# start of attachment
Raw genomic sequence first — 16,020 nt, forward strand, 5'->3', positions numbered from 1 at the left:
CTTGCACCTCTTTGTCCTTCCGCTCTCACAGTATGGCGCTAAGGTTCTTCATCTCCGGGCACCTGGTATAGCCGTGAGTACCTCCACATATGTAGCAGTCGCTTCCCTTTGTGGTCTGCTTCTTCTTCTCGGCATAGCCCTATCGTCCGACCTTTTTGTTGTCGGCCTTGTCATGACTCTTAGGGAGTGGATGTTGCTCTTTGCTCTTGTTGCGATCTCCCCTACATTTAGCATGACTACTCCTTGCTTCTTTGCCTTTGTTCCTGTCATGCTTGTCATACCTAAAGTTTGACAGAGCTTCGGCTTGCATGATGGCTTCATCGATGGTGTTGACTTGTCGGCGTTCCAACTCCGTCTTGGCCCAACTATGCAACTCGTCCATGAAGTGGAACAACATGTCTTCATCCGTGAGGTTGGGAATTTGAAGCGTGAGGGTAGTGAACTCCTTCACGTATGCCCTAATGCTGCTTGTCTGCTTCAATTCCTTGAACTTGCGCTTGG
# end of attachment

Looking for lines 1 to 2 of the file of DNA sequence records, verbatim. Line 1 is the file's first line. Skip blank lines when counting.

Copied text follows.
Raw genomic sequence first — 16,020 nt, forward strand, 5'->3', positions numbered from 1 at the left:
CTTGCACCTCTTTGTCCTTCCGCTCTCACAGTATGGCGCTAAGGTTCTTCATCTCCGGGCACCTGGTATAGCCGTGAGTACCTCCACATATGTAGCAGTCGCTTCCCTTTGTGGTCTGCTTCTTCTTCTCGGCATAGCCCTATCGTCCGACCTTTTTGTTGTCGGCCTTGTCATGACTCTTAGGGAGTGGATGTTGCTCTTTGCTCTTGTTGCGATCTCCCCTACATTTAGCATGACTACTCCTTGCTTCTTTGCCTTTGTTCCTGTCATGCTTGTCATACCTAAAGTTTGACAGAGCTTCGGCTTGCATGATGGCTTCATCGATGGTGTTGACTTGTCGGCGTTCCAACTCCGTCTTGGCCCAACTATGCAACTCGTCCATGAAGTGGAACAACATGTCTTCATCCGTGAGGTTGGGAATTTGAAGCGTGAGGGTAGTGAACTCCTTCACGTATGCCCTAATGCTGCTTGTCTGCTTCAATTCCTTGAACTTGCGCTTGG